Myosin ATPase Activity



Myosin motor protein structure[Edit]

Myosin is a motor protein that uses the energy from ATP hydrolysis to move along actin filaments. Many myosin isoforms have been found in eukaryotes (See Figure below), which differ in the type of heavy and light chains they are composed of. All myosins are composed of a diverse 'tail' domain at their carboxy terminus and an evolutionarily conserved globular 'head' domain at their amino terminus.

Figure 1. The myosin superfamily of motor proteins: All myosins share a motor domain on their heavy chains at the amino-terminus (the 'head' domain), but they differ considerably at their carboxy-terminus (the 'tail' domain). A few myosin types also have an amino-terminal extension. The number of light chains varies considerably between myosin types and certain myosins exist as dimers. Myosins that form dimers have two motor domains, and the number of light chains can influence the "lever arm" length between the myosin heads - this regulates the length of the myosin 'powerstroke' and the distance the myosin can travel along the actin filament in a single round of ATP hydrolysis (see also 'myosin powerstroke').
The diverse 'tails' of different myosin isoforms bind specific substrates or cargo, whilst their conserved 'heads' contain sites for ATP binding [1], F-actin binding and force generation (i.e. motor domains) (reviewed in [23]). 

All myosins bind to actin filaments via a globular 'head' domain located at the end of the heavy chains. Actin binding to this region increases the ATPase activity of myosins (reviewed in [2][4]. Some myosins have a single heavy chain and contact actin filaments at only one site, while other myosin isoforms have two heavy chains and contact actin filaments at two sites. Myosin II is the only family member that can form polymeric assemblies[3]) (See "thick filaments" below).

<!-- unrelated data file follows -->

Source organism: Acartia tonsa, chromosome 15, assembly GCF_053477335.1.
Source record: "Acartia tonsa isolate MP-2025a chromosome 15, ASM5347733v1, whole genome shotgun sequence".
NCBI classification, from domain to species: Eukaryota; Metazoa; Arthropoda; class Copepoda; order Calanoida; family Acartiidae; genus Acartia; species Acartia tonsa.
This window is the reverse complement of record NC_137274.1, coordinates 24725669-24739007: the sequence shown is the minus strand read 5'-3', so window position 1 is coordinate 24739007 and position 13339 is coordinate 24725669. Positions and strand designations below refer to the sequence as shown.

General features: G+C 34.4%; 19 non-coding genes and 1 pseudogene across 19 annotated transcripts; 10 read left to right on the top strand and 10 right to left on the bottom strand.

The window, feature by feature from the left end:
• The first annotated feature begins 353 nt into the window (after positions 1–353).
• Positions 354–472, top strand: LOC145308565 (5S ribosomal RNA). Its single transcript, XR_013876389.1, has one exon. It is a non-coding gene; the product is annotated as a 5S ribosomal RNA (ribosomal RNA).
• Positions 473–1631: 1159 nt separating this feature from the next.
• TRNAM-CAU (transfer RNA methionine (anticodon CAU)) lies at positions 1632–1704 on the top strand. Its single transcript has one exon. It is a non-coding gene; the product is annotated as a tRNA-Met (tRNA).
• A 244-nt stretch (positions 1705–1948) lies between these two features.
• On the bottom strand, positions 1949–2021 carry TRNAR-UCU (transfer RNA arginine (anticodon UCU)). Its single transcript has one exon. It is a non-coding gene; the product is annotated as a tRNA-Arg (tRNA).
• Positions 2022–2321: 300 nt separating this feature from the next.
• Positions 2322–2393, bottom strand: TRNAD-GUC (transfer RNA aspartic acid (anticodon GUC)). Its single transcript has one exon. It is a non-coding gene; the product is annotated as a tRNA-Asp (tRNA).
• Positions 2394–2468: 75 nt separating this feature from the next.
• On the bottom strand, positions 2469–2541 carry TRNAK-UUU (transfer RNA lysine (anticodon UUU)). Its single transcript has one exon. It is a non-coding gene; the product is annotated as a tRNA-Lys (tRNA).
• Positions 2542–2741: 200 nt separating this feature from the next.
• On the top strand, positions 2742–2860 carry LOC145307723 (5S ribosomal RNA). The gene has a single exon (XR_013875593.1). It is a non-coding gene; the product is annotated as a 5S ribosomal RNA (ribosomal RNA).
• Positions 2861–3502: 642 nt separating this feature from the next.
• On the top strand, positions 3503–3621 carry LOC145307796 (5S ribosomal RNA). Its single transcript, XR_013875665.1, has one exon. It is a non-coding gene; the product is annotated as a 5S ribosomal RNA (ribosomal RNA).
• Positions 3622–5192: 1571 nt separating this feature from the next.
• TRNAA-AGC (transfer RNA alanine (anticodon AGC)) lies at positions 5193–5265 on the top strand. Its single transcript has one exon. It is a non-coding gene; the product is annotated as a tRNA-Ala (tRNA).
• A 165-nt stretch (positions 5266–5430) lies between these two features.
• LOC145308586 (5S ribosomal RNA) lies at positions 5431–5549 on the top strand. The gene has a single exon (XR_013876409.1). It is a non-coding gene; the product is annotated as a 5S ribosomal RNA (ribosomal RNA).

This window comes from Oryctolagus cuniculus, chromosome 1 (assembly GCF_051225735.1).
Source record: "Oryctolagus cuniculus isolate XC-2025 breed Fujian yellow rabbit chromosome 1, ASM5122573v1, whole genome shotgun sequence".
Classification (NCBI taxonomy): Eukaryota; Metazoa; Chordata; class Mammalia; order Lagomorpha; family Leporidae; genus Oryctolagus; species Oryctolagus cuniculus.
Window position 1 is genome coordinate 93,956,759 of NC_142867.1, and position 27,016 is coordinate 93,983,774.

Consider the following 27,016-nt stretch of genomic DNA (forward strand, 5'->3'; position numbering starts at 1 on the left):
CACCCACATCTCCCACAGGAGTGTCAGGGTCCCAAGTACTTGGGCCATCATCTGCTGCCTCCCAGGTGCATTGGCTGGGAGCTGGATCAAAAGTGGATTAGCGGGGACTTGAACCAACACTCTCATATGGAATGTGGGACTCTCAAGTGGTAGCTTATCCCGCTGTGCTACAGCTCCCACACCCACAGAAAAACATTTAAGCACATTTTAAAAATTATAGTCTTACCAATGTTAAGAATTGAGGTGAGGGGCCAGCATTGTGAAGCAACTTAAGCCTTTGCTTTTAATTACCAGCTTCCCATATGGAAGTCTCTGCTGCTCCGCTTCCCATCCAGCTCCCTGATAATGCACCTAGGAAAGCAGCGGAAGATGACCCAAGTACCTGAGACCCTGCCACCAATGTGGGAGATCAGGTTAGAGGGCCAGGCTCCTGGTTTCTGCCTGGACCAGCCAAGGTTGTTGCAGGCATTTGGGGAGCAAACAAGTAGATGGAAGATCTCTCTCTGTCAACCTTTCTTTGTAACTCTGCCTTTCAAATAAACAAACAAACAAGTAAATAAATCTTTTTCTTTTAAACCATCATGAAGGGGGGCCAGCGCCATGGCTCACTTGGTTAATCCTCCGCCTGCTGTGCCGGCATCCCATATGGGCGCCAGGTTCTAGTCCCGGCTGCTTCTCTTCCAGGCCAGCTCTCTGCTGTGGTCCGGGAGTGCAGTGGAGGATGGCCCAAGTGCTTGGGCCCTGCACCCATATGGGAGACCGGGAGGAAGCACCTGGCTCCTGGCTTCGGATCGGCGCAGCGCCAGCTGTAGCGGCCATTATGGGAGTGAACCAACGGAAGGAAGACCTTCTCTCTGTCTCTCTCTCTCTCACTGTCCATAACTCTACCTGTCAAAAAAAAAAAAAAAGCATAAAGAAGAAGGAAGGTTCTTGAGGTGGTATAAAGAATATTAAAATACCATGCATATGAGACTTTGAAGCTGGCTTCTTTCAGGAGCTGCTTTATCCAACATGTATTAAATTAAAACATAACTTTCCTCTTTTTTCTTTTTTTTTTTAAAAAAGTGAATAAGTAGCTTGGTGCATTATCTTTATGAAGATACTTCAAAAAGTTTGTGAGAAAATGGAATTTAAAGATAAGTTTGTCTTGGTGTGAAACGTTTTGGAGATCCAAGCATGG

The number of light chains influences the length of the "lever arm" or "neck region" and therefore the "step size" of different myosin types [5]. Myosin V contains more light chains relative to myosin II and so myosin V moves in larger steps along actin filaments after an equivalent round of ATP hydrolysis (reviewed in [6]). 

Myosin motors move along actin filaments in defined directions. With the exception of myosin VI, which moves towards the pointed end, all myosins move towards the barbed end. Most actin filaments have the barbed end directed towards the plasma membrane and the pointed end towards the interior. This arrangement allows certain myosins (e.g. myosin V) to function primarily for cargo export, while myosin VI acts as the major motor protein for import. Myosin II is commonly associated with retraction fibers and retrograde actin flow at the pointed end of actin filaments. All non-muscle cells use contractile bundles containing myosin II to generate forces that promote the assembly of actin filaments.

Although most myosins function as motor proteins in the cytoplasm, some species of myosin are localized to, and function in, the nucleus. Nuclear Myosin I (NMI) myosin II, myosin V, myosin VI, myosin XVIB and myosin XVIIIB have all been found in the nucleus [789], with NMI being the most extensively studied. 

The Myosin 'Powerstroke Mechanism'[Edit]

Each myosin motor protein possesses ATPase activity and functions in a cyclical manner that couples ATP binding and hydrolysis to a conformational change in the protein. This process is known as the ‘powerstroke cycle’ (reviewed in [10, 11, 2]) and is outlined in the steps below using myosin II as an example. This is further described in the Figure below. 

The direction in which the actin filament will be moved is dictated by the structural orientation of myosin in relation to the filament. A complete round of ATP hydrolysis produces a single 'step' or movement of myosin along the actin filament. This process is regulated by changes in the concentration of intracellular free calcium (reviewed in [12]). The steps involved are detailed below: